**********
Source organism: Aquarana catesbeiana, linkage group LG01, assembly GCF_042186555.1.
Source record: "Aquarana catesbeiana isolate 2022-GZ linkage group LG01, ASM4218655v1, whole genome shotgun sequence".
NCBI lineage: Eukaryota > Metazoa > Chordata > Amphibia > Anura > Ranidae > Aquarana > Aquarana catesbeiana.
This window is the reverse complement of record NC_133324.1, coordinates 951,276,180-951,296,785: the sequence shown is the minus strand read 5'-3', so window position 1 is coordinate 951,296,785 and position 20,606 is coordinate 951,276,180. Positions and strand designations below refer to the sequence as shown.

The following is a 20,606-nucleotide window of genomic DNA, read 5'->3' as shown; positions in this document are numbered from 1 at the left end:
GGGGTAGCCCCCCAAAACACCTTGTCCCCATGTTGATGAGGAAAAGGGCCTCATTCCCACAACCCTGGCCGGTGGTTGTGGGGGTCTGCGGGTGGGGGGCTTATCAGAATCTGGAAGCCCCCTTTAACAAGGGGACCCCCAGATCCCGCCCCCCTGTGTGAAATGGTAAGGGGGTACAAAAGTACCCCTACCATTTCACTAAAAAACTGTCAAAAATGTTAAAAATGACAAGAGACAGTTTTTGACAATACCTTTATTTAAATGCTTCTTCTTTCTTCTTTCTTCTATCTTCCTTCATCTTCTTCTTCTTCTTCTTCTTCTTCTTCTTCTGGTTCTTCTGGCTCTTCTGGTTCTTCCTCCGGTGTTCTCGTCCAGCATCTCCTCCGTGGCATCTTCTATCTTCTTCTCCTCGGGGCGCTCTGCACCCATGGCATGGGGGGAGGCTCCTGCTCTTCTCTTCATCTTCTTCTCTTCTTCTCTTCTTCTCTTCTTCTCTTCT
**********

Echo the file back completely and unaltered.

Source organism: Aquarana catesbeiana, linkage group LG01, assembly GCF_042186555.1.
Source record: "Aquarana catesbeiana isolate 2022-GZ linkage group LG01, ASM4218655v1, whole genome shotgun sequence".
NCBI lineage: Eukaryota > Metazoa > Chordata > Amphibia > Anura > Ranidae > Aquarana > Aquarana catesbeiana.
This window is the reverse complement of record NC_133324.1, coordinates 951,276,180-951,296,785: the sequence shown is the minus strand read 5'-3', so window position 1 is coordinate 951,296,785 and position 20,606 is coordinate 951,276,180. Positions and strand designations below refer to the sequence as shown.

The following is a 20,606-nucleotide window of genomic DNA, read 5'->3' as shown; positions in this document are numbered from 1 at the left end:
GGGGTAGCCCCCCAAAACACCTTGTCCCCATGTTGATGAGGAAAAGGGCCTCATTCCCACAACCCTGGCCGGTGGTTGTGGGGGTCTGCGGGTGGGGGGCTTATCAGAATCTGGAAGCCCCCTTTAACAAGGGGACCCCCAGATCCCGCCCCCCTGTGTGAAATGGTAAGGGGGTACAAAAGTACCCCTACCATTTCACTAAAAAACTGTCAAAAATGTTAAAAATGACAAGAGACAGTTTTTGACAATACCTTTATTTAAATGCTTCTTCTTTCTTCTTTCTTCTATCTTCCTTCATCTTCTTCTTCTTCTTCTTCTTCTTCTTCTTCTGGTTCTTCTGGCTCTTCTGGTTCTTCCTCCGGTGTTCTCGTCCAGCATCTCCTCCGTGGCATCTTCTATCTTCTTCTCCTCGGGGCGCTCTGCACCCATGGCATGGGGGGAGGCTCCTGCTCTTCTCTTCATCTTCTTCTCTTCTTCTCTTCTTCTCTTCTTCTCTTCT